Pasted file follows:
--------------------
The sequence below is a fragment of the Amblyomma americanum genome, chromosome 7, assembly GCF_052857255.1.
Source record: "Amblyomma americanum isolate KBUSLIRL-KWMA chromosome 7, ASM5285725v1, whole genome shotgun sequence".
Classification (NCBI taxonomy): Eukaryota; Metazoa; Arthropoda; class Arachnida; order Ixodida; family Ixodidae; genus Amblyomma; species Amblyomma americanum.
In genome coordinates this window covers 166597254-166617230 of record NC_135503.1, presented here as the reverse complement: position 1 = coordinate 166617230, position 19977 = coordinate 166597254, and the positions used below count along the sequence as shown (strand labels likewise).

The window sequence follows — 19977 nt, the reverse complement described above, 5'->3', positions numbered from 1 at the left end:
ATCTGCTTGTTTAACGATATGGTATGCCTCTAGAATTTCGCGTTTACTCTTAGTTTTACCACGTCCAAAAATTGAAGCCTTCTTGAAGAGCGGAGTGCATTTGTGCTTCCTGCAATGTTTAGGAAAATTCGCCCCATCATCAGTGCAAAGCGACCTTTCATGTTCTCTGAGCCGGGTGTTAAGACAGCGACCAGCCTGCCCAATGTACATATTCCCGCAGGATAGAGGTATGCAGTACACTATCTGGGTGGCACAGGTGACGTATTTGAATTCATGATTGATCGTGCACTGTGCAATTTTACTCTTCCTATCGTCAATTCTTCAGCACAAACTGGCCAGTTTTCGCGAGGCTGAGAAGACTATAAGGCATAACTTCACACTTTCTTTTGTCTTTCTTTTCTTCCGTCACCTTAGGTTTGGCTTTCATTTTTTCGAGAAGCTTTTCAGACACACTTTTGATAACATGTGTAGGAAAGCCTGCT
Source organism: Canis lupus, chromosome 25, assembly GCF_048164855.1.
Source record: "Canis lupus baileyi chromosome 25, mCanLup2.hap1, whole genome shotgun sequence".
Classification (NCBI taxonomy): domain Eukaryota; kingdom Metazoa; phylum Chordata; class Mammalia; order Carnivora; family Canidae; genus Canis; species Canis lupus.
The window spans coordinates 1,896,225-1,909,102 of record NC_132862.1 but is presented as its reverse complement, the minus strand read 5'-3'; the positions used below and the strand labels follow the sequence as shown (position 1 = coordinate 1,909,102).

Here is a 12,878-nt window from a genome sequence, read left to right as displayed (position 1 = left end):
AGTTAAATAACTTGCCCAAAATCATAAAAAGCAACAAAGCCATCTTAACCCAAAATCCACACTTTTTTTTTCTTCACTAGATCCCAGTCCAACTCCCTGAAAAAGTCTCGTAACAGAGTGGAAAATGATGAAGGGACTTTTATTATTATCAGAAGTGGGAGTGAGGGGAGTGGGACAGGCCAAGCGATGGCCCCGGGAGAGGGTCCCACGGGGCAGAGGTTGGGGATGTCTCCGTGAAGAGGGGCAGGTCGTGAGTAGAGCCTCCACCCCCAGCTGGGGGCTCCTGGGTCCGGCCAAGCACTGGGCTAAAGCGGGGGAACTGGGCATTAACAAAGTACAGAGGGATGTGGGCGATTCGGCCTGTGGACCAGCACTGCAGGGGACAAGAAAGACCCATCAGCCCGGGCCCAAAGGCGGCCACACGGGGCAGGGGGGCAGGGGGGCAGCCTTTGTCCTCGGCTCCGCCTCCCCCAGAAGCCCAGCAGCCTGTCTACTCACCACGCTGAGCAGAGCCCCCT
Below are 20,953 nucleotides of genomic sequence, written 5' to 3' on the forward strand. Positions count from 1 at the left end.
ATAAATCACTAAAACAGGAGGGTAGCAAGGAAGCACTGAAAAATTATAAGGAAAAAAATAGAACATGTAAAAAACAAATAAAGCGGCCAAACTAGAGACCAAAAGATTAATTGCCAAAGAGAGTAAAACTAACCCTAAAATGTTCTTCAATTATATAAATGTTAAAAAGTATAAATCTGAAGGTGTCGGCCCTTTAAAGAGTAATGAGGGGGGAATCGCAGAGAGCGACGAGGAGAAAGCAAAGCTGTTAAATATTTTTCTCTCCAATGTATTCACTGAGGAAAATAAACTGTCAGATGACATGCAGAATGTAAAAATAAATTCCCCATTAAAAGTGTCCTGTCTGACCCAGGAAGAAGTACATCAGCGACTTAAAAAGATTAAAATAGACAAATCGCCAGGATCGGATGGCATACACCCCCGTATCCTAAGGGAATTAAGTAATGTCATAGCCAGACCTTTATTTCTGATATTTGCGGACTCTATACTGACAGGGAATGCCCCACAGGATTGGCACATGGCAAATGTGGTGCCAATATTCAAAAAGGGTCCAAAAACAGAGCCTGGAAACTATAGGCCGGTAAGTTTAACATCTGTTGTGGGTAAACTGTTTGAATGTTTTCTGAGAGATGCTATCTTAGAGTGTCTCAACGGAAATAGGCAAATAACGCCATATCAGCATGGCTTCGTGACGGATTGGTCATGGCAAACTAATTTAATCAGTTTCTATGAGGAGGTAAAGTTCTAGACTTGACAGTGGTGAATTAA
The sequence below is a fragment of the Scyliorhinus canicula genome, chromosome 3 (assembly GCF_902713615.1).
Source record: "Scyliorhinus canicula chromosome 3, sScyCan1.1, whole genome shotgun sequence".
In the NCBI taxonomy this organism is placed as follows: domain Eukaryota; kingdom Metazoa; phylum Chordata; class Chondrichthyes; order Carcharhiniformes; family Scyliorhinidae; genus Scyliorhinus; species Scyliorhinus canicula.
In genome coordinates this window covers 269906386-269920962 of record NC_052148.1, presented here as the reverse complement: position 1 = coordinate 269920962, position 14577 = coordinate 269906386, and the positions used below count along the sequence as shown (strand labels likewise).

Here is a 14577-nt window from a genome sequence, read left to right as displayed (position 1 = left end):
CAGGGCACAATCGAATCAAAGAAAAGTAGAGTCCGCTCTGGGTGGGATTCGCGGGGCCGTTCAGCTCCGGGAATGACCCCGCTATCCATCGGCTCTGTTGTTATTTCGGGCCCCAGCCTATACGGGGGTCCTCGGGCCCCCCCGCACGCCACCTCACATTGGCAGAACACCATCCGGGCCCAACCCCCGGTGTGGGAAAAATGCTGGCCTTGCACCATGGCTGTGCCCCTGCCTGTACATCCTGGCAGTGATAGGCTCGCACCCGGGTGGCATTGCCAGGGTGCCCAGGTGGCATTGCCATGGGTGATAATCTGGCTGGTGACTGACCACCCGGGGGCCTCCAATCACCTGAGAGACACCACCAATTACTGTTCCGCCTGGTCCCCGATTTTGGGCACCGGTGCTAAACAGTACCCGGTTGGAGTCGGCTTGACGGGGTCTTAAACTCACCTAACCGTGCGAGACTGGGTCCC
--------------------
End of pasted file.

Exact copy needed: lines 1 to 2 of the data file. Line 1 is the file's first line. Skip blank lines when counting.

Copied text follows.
The sequence below is a fragment of the Amblyomma americanum genome, chromosome 7, assembly GCF_052857255.1.
Source record: "Amblyomma americanum isolate KBUSLIRL-KWMA chromosome 7, ASM5285725v1, whole genome shotgun sequence".